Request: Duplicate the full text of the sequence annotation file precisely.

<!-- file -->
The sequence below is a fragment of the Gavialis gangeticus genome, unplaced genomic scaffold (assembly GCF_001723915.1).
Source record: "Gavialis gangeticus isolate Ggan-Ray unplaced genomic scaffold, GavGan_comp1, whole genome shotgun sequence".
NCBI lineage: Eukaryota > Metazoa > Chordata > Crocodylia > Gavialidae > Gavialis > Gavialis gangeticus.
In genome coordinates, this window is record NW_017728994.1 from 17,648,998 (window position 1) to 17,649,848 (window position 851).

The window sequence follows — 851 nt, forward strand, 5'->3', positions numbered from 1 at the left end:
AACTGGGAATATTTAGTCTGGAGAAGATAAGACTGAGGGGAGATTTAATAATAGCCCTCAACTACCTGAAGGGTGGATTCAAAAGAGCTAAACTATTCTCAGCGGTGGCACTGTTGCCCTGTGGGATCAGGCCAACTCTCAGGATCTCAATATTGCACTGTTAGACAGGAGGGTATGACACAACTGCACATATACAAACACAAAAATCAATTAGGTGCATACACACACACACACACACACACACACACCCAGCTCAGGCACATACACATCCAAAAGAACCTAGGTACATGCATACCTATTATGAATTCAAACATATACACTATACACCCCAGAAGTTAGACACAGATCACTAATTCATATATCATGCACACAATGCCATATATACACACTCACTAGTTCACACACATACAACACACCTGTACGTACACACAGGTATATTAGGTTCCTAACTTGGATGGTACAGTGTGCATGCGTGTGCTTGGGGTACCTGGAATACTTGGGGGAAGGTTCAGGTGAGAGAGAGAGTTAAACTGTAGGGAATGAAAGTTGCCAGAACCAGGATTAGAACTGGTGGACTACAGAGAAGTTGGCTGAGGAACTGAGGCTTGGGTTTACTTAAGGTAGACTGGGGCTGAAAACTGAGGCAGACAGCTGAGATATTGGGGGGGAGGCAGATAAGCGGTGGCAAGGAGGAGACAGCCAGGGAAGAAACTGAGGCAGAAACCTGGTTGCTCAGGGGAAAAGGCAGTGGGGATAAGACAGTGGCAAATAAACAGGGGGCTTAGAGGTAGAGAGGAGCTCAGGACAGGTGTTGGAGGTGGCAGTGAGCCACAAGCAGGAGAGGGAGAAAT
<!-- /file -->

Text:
The sequence below is a fragment of the Gavialis gangeticus genome, unplaced genomic scaffold (assembly GCF_001723915.1).
Source record: "Gavialis gangeticus isolate Ggan-Ray unplaced genomic scaffold, GavGan_comp1, whole genome shotgun sequence".
NCBI lineage: Eukaryota > Metazoa > Chordata > Crocodylia > Gavialidae > Gavialis > Gavialis gangeticus.
In genome coordinates, this window is record NW_017728994.1 from 17,648,998 (window position 1) to 17,649,848 (window position 851).

The window sequence follows — 851 nt, forward strand, 5'->3', positions numbered from 1 at the left end:
AACTGGGAATATTTAGTCTGGAGAAGATAAGACTGAGGGGAGATTTAATAATAGCCCTCAACTACCTGAAGGGTGGATTCAAAAGAGCTAAACTATTCTCAGCGGTGGCACTGTTGCCCTGTGGGATCAGGCCAACTCTCAGGATCTCAATATTGCACTGTTAGACAGGAGGGTATGACACAACTGCACATATACAAACACAAAAATCAATTAGGTGCATACACACACACACACACACACACACACACCCAGCTCAGGCACATACACATCCAAAAGAACCTAGGTACATGCATACCTATTATGAATTCAAACATATACACTATACACCCCAGAAGTTAGACACAGATCACTAATTCATATATCATGCACACAATGCCATATATACACACTCACTAGTTCACACACATACAACACACCTGTACGTACACACAGGTATATTAGGTTCCTAACTTGGATGGTACAGTGTGCATGCGTGTGCTTGGGGTACCTGGAATACTTGGGGGAAGGTTCAGGTGAGAGAGAGAGTTAAACTGTAGGGAATGAAAGTTGCCAGAACCAGGATTAGAACTGGTGGACTACAGAGAAGTTGGCTGAGGAACTGAGGCTTGGGTTTACTTAAGGTAGACTGGGGCTGAAAACTGAGGCAGACAGCTGAGATATTGGGGGGGAGGCAGATAAGCGGTGGCAAGGAGGAGACAGCCAGGGAAGAAACTGAGGCAGAAACCTGGTTGCTCAGGGGAAAAGGCAGTGGGGATAAGACAGTGGCAAATAAACAGGGGGCTTAGAGGTAGAGAGGAGCTCAGGACAGGTGTTGGAGGTGGCAGTGAGCCACAAGCAGGAGAGGGAGAAAT